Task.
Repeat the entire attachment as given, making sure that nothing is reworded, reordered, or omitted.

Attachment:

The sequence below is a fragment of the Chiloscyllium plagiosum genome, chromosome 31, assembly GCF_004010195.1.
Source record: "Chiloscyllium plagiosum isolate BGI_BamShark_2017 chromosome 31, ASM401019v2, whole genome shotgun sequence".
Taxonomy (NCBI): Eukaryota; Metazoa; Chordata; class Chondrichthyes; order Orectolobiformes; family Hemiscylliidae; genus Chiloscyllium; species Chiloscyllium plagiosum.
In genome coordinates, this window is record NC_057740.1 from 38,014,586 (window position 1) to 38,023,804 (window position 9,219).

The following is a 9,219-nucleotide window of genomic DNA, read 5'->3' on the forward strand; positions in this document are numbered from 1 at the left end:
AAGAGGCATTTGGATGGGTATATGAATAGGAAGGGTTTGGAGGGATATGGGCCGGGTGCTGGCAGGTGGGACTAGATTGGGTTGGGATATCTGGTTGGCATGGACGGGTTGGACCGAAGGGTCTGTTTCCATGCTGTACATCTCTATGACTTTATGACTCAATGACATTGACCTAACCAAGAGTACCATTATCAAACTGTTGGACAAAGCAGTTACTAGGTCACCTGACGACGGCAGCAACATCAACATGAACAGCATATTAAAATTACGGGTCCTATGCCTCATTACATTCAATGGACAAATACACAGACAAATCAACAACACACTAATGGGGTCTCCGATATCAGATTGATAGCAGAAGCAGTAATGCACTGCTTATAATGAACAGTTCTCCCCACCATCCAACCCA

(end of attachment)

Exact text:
The sequence below is a fragment of the Chiloscyllium plagiosum genome, chromosome 31, assembly GCF_004010195.1.
Source record: "Chiloscyllium plagiosum isolate BGI_BamShark_2017 chromosome 31, ASM401019v2, whole genome shotgun sequence".
Taxonomy (NCBI): Eukaryota; Metazoa; Chordata; class Chondrichthyes; order Orectolobiformes; family Hemiscylliidae; genus Chiloscyllium; species Chiloscyllium plagiosum.
In genome coordinates, this window is record NC_057740.1 from 38,014,586 (window position 1) to 38,023,804 (window position 9,219).

The following is a 9,219-nucleotide window of genomic DNA, read 5'->3' on the forward strand; positions in this document are numbered from 1 at the left end:
AAGAGGCATTTGGATGGGTATATGAATAGGAAGGGTTTGGAGGGATATGGGCCGGGTGCTGGCAGGTGGGACTAGATTGGGTTGGGATATCTGGTTGGCATGGACGGGTTGGACCGAAGGGTCTGTTTCCATGCTGTACATCTCTATGACTTTATGACTCAATGACATTGACCTAACCAAGAGTACCATTATCAAACTGTTGGACAAAGCAGTTACTAGGTCACCTGACGACGGCAGCAACATCAACATGAACAGCATATTAAAATTACGGGTCCTATGCCTCATTACATTCAATGGACAAATACACAGACAAATCAACAACACACTAATGGGGTCTCCGATATCAGATTGATAGCAGAAGCAGTAATGCACTGCTTATAATGAACAGTTCTCCCCACCATCCAACCCA